Wednesday, March 10, 2021

Women in History: St. Katharine Drexel

 

Katharine Drexel. Unknown author, Public domain, via Wikimedia Commons

The following is a guest post by MommyMaestra contributor, Stacie Farias. 

Is it possible that one question could change the entire course of your life? To Katharine Drexel, a little known but extraordinary woman, a single question profoundly changed her life and enriched the lives of many in the Native American and African American communities during a very turbulent time in American history. A champion of racial justice and a deeply spiritual woman, St. Katharine Drexel, as she is now known, was a woman ahead of her time.

Fairytale Childhood 

Born into high society of one the Philadelphia’s most elite families, Katharine Drexel and her two sisters lived a storybook life in the 19th century. Katharine’s life is filled with love and diversions, summer homes and trips to Europe, ball gowns and lessons in French. Although Katharine’s parents had instilled in the young Drexel sisters a deep sense of God and compassion for the poor, their own lives would surely be comfortable and easy. However, real life rarely works out the way we expect and Katharine’s magical world was shattered by the death of her parents. Katharine nursed her beloved step-mother, Emma Drexel, through a painful and merciless cancer for four years before she passed. Then Katharine’s father, Francis Anthony Drexel died unexpectedly after a bout of pleurisy two years later. In 1885, the Drexel sisters, overwhelmed with sorrow, found themselves to be the heirs of a vast fortune.

The Question

Because of the Drexel family’s philanthropic history, two priests met with Katharine to discuss the aid needed to fund their mission on Native American reservations. Their description and photographs of the conditions the Native Americans were experiencing on the reservations left Katharine and her sisters heartbroken and horrified. Immediately, Katharine started donating her inheritance to support various missionary activities and charities but she felt that writing checks would not be enough. Katharine was resolved to get more help and decided to appeal to the Pope himself for help. In 1887, Katharine and her sisters had an audience with Pope Gregory XIII at the Vatican. Katharine pleaded with the Pope and told him of the suffering of the Native Americans asking him for missionaries and aid, when Pope Gregory responded with the question that changed Katharine’s life. Pope Gregory asked, “Why not my child, yourself become a missionary?”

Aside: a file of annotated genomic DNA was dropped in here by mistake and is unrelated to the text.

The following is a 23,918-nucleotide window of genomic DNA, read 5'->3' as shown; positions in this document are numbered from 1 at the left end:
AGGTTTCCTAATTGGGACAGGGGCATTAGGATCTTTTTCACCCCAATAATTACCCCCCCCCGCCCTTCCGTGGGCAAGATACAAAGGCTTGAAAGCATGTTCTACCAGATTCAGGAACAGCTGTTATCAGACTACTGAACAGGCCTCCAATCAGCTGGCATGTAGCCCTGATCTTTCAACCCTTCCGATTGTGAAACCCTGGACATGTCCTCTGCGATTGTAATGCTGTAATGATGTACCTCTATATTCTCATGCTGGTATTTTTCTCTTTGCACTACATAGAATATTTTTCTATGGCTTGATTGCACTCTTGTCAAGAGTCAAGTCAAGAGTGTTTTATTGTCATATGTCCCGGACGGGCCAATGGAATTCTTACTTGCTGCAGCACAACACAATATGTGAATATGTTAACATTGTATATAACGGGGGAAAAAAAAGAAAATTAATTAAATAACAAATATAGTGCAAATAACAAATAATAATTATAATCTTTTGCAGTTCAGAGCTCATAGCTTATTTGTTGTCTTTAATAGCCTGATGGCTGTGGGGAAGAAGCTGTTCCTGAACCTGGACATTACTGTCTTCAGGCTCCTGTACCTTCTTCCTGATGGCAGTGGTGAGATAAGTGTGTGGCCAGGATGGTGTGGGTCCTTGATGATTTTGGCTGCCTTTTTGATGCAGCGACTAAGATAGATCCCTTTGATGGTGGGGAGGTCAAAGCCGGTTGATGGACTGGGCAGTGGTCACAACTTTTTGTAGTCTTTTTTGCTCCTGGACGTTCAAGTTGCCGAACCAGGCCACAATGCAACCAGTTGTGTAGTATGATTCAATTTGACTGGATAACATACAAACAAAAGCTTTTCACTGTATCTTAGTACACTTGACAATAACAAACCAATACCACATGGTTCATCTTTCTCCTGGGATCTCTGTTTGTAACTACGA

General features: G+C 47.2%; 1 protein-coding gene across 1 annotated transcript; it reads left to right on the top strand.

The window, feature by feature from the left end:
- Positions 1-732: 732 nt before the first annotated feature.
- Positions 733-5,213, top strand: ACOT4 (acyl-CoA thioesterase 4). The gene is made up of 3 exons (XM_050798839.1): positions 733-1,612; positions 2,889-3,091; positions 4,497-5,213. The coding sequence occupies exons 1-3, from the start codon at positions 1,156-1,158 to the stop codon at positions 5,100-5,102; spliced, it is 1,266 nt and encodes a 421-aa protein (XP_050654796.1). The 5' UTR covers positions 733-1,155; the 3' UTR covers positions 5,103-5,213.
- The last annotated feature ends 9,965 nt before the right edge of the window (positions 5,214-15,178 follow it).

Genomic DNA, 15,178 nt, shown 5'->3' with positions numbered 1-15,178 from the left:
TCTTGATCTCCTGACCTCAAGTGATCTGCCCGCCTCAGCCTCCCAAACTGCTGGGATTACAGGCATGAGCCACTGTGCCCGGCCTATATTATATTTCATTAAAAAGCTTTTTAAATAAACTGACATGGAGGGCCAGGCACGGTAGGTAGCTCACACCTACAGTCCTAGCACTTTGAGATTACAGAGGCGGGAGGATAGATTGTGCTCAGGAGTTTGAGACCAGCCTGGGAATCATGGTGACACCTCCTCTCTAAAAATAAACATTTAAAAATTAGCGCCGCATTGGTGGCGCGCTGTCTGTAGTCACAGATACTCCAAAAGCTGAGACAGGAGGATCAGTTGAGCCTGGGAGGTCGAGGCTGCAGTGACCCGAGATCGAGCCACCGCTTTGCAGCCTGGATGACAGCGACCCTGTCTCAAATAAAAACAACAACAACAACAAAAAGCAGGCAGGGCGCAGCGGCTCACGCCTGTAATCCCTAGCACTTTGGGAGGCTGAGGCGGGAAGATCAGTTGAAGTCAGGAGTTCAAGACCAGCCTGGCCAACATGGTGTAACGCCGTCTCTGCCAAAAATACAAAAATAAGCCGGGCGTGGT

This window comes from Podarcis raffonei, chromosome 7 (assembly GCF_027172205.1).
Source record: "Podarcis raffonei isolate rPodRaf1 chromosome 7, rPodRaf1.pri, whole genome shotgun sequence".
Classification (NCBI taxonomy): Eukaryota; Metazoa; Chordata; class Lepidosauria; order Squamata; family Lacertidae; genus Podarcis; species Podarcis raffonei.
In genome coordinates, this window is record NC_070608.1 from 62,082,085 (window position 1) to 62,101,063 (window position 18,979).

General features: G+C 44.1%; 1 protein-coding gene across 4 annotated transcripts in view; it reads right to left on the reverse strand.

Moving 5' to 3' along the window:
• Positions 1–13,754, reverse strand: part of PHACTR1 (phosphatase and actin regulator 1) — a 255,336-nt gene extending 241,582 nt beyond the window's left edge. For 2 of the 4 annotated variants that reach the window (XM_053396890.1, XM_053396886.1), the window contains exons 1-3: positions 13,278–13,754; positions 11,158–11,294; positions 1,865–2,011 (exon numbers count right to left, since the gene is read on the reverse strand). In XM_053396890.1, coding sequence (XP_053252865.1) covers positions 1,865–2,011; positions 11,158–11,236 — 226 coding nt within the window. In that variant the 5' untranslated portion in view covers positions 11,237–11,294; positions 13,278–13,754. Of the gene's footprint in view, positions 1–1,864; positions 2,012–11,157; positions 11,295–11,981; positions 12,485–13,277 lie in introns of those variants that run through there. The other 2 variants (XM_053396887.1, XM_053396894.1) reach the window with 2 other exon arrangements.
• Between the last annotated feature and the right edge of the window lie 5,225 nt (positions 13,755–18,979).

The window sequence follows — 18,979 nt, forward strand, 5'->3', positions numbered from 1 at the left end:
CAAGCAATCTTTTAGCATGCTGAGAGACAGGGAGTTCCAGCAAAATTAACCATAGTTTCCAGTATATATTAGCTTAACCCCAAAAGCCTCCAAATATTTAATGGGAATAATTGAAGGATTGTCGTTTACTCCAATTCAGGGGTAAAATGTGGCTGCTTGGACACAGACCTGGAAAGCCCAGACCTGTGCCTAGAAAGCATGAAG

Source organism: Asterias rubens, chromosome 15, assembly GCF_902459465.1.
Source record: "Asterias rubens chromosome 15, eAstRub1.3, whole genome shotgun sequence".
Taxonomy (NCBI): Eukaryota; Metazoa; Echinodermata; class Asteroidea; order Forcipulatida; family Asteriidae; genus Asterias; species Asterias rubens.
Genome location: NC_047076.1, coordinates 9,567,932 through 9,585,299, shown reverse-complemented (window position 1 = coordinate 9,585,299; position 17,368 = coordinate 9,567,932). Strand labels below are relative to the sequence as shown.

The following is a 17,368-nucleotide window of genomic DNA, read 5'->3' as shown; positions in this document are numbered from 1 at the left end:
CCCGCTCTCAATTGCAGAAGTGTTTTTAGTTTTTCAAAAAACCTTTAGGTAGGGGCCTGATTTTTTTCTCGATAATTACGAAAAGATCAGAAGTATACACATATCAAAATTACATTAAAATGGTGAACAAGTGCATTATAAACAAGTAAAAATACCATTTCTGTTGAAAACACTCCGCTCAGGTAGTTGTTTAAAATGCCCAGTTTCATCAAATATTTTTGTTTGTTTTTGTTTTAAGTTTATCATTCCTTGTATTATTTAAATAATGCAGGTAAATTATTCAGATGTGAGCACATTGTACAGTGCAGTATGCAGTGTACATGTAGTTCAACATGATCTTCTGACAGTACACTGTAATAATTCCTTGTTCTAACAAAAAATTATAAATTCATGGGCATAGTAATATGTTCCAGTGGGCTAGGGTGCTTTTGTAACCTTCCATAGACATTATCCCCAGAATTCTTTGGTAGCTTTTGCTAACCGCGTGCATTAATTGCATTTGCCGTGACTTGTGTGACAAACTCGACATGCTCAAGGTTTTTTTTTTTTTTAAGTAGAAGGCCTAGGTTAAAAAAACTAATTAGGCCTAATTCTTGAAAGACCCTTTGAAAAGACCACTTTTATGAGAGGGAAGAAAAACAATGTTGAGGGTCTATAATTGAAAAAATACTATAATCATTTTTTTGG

Nheyob, CC BY-SA 4.0, via Wikimedia Commons


Her Changed Life

If you want something done right, do it yourself. 

For the next few years, Katharine would give away all her wealth and embrace a life of chastity, obedience, and poverty as a religious sister. In 1891, Katharine Drexel, now called Mother Drexel, founded her own religious order called the Sisters of the Blessed Sacrament. They were entirely devoted to the spiritual and educational needs of the Native American and African Americans on reservations, in rural areas, and the inner city. The Sisters, which started out with Katharine and 13 others grew to become 501 sisters in 51 convents, working in 49 elementary schools and 12 high schools. St. Katharine also founded Xavier University in New Orleans dedicated to educating African Americans - the first of its kind in the United States. The Sisters of the Blessed Sacrament also worked at 37 missions in 20 states and financially supported dozens more. During the Civil Rights Movement, St. Katharine’s order worked with the NAACP and spent years legally challenging Jim Crow laws. If you’d like to learn more about St. Katharine and her work for racial justice, check out this article

The Time St. Katharine Drexel Defeated the KKK

As one would imagine, St. Katharine’s work attracted enemies from racist and anti-Catholic groups. In fact, in one incident, the Ku Klux Klan set fire to a cross in front of the motherhouse of the Sisters of the Blessed Sacrament in Pennsylvania. St. Katharine was not intimidated. She had dealt with her share of threats to her work (from bomb threats to vandalism to arson) and had complete trust that the Lord would come to their aid.

But perhaps the biggest display of trust St. Katharine exhibited in her faith was during an incident involving the KKK in Beaumont, Texas. It was 1922 and the church and mission school founded by the Sisters faced yet another bomb threat and the KKK threatened to tar and feather the priests at the church. St. Katharine found extra security for the priests but more than anything she told the Sisters that they must pray! A few days later, a tornado destroyed the headquarters of the Beaumont KKK and killed two members. Perhaps it was all a coincidence, but one thing is for certain: the church and mission school were never bothered again. 

A Saint for Our Times

Pope St. John Paul II declared Katharine Drexel a Saint of the Catholic Church in 2000. Perhaps it is also not a coincidence that her feast day, March 3rd, falls during Women’s History Month because her impact on our history is strikingly relevant today. In her words, 

“Let us open wide our hearts. It is joy which invites us. Press forward and fear nothing.”

To read more about St. Katharine Drexel, visit the website of her order.

This book is also a tremendous resource and was the primary source of this post:

For a children’s book about St. Katharine, I recommend: 



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